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It disturbs me to realize that many of the Disney villains are made to look as though they are a different race from the “white” norm portrayed in films. In Aladdin for example, Aladdin and the villain, Jaffar, are both Arabic men. Yet Aladdin has been given a very light skin-tone and speaks and sings with an American accent. Jafar on the other-hand is portrayed in a more ethnic manner with a thick Middle-Eastern accent and a darker complexion. An even more distinguishable example would be the colour difference between Scar and Mufasa in the Lion King. Although both are kin of the same parents, they appear to be two different “races” of lions, with of course, the darker of the two being the evil lion. This racial insensitivity is also displayed more subtly in films such as Cinderella. Looking at the skin tone of Cinderella’s evil stepsisters, they differ from that of her own, a porcelain-white skin and blonde hair appearance. Her one stepsister, the biggest villain of them all, has a much darker complexion. Moreover, both stepsisters are made to be unattractive compared to their beautiful stepsister. What kind of message does this give young children, particularly children of colour? That women of colour are not as attractive or appealing as those who are white? It is very discomforting that I did not make these realizations until now, which makes me fear how many young children subconsciously develop the notion that lighter skin is more attractive than darker. Providing villains with the appearance of racial minorities is very unsettling to me. Coming from a family of diverse racial backgrounds, it saddens me that my caring, compassionate, and loving family members whom are of Middle-Eastern and African-American decent are indirectly portrayed as villains in such films.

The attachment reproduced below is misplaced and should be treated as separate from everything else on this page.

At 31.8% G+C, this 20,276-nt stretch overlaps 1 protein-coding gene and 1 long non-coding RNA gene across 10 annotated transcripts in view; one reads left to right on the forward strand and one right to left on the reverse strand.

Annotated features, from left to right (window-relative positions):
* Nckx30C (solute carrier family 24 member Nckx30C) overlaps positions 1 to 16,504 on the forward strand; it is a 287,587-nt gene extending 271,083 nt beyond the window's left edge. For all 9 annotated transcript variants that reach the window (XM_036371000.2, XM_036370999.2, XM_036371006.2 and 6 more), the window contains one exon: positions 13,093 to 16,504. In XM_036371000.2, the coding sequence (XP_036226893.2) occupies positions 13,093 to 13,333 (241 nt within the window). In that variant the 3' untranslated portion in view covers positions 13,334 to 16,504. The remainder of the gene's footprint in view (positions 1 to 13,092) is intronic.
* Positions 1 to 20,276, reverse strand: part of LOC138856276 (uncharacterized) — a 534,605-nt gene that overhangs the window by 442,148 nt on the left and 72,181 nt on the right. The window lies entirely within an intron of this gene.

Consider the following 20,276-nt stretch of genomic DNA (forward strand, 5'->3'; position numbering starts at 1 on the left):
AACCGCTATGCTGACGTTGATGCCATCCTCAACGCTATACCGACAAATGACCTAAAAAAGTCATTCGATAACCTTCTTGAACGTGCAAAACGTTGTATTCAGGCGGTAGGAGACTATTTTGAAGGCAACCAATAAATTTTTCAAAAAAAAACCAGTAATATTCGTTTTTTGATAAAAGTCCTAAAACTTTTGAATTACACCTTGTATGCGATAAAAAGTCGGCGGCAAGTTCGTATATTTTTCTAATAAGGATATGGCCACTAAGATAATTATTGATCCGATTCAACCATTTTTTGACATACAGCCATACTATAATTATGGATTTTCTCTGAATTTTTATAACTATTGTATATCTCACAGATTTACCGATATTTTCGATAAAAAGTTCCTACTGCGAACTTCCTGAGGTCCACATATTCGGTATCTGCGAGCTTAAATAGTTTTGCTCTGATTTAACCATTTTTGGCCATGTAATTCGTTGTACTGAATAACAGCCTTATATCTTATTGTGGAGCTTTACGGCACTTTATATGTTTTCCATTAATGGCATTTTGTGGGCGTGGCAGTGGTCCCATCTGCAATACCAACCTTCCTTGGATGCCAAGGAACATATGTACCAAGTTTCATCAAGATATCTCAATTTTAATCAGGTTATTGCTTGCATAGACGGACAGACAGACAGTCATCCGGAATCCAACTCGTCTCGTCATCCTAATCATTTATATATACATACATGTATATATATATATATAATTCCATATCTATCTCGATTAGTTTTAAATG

Evidently, it is not only Disney that can be faulted for its racial insensitivities. More specifically, Disney is not the only franchise to racially stereotype villains as being ethnically diverse. Many movies (e.g. Twilight) and novels (e.g. 50 Shades of Grey) can be faulted for the same underrepresentation of racial minorities. In fact, the sole character of a racial minority in the two examples provided above both happen to be the “villain”. Laurent, an African-American vampire, is set out on a mission to kill Bella Swan in Twilight. In 50 Shades of Grey, Jose Rodriguez, a Latin American, is the romantic competition and only threat to Anastasia’s love interest, Christian Grey.